Geal-charn and A’Mharconaich
Above is a perfectly innocuous photograph…of a hill.
What makes this hill important is that it is my hill or more strictly speaking it is the hill that The Fatdog and I are supposed to be ascending. This is unfortunate because between us and the hill that we are supposed to be ascending is an ever widening gorge. Current route thinking, and in fact best practice, suggests that we should not be on this side of the burn at all, but that we should be working our way up the spur in the photograph.
Cursing myself for being such a numpty I quickly scanned the ground…then followed the clear trail left by an earlier numpty across the snow filled corrie towards Geal-charn.
A’ Mharconaich (left) and Geal-charn (right)
This ascent of Geal-charn should have been almost eejit proof. You’ll note I said almost! What could be simpler…follow track until another forks off to the right, head up this track and then up the broad spur.
At Balsporran we crossed the railway, followed the track and took the first right. I admit to taking my eye off the ball as I rummaged through the pack, eventually hauling the whole lot out into the snow, in an attempt to find my glasses case. This proved to be an unsuccessful exercise and left me in a grumpy mood, my glasses now having to put up with the indignity of residing in the plastic box with my hot cross buns and strawberry jam. This minor distraction proved to be my undoing.
Looking back to Balsporran with A’ Bhuidheanach Beag in the background
The Big Yellow Digger
Maybe I should have realised as we passed the big yellow digger that our track might be that bit more recent than the “first right” mentioned in my instructions. I just hadn’t checked the map…an omission I was deeply regretting at this point. The thought of dropping way back down the track to find the correct route was never going to happen…so it was press on and hope the terrain in the corrie at the source of the burn was easy to cross.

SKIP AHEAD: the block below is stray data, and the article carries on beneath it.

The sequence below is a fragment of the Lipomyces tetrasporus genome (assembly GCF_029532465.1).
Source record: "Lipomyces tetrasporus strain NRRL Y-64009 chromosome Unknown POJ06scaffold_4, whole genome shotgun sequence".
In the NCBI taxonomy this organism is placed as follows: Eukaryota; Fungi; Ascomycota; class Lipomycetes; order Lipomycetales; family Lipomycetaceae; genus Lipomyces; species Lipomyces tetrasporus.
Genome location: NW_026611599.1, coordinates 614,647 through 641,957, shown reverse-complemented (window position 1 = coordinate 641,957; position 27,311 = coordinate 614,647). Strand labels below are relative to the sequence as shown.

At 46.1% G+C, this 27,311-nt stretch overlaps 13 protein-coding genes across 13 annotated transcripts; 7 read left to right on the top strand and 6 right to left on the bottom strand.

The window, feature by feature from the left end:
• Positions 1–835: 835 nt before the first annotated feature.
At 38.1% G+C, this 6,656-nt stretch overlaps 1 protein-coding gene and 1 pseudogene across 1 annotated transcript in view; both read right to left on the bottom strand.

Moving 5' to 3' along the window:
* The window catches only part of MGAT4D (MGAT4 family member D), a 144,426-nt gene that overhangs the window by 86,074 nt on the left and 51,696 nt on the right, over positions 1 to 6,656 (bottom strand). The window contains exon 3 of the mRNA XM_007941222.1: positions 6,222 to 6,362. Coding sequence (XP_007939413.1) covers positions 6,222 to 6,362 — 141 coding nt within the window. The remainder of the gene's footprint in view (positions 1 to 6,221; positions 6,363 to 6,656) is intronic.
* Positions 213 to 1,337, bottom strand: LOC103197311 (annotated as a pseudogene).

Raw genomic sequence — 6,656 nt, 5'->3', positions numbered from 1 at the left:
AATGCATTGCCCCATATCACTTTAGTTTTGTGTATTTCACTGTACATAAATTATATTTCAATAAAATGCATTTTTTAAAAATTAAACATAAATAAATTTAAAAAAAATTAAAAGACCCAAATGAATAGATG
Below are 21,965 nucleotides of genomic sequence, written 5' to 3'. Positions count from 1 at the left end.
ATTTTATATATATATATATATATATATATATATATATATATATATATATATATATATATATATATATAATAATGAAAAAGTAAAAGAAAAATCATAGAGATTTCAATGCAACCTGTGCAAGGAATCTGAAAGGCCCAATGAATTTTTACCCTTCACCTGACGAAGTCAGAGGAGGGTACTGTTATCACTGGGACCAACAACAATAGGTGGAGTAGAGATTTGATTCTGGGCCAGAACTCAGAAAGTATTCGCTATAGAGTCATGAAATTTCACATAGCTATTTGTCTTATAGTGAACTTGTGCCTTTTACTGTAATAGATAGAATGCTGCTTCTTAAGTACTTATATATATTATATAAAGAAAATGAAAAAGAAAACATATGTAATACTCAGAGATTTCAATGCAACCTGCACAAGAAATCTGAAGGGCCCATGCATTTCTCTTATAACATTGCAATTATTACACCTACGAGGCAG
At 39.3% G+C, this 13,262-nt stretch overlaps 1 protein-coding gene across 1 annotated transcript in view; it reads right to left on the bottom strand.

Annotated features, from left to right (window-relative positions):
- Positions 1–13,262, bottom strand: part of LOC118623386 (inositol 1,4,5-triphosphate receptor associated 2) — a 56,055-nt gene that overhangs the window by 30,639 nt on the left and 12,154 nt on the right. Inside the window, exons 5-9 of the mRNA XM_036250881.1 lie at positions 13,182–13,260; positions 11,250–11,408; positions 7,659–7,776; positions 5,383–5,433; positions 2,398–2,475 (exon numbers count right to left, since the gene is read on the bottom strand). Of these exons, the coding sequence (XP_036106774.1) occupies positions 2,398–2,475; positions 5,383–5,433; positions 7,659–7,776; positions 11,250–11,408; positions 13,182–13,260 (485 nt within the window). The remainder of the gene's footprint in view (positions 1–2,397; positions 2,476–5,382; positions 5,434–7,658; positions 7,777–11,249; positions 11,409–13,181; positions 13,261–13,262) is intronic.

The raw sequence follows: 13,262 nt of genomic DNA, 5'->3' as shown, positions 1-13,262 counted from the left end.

But not all mistakes are total disasters. I looked at the map (about bloody time they all grumble) and reckoned that if I followed the burn up into the shallow Coire Beul an Sporain I’d be able to tackle Geal-charn from the north. The plan having been formed we followed the tracks of the other eejit who had obviously done the same thing the previous day.
Up in Coire Beul an Sporain
And very good tracks they were too. Our benefactor had made steady zig-zags up the north slope giving us a reasonably easy approach. Eventually the boot prints curved eastward, meeting up with what I assumed to be the main trail on Geal-charn’s NE spur.
Light on the hare? tracks
Clouds below the Monadhliath
The Fatdog in the snow
At the memorial cairn to Mick Costello
We stopped briefly at the cairn erected in memory of Mick Costello before turning west towards the summit. It had taken us about 2 hours which wasn’t bad considering my blunder at the start. Now I had to decide whether to press on to A’ Mharconaich or call it a day and head back to the car. No brainer really! The sun was blazing down and the sky was bright blue. The views across Loch Ericht to Ben Alder were spectacular. I’d never seen this mountain mass before. The chiselled blocks of the mountains looked intriguing from our vantage point, a potential exploration for another time.
Into Ben Alder
Beyond Ben Alder
It was only 11.30 so I decided to keep pressing on. I stuffed a chocolate bar into my mouth and a Bonio into The Fatdog’s, then down into the bealach we lurched.
Last view of Loch Ericht
About an hour later I was wondering why…why did we not go back to the car? My legs were tiring and I had watched what felt like the same 30m of snow stretch up to the horizon…for over 30 minutes! I was suffering from “hamster in treadmill” syndrome.
Slogging up the north slope of A’Mharconaich
We were following another set of footprints now…this time cutting west to east across the north face of A’ Mharconaich. The powder was just deep enough to cause a drag even though I was studiously placing my feet in my predecessor’s prints. While the Fatdog was full of beans (and various other consumables) my legs were beginning to complain. Rest stops became more frequent. I wasn’t disappointed though. I had reckoned this second hill was about my limit anyway so the drop in power was not entirely unexpected.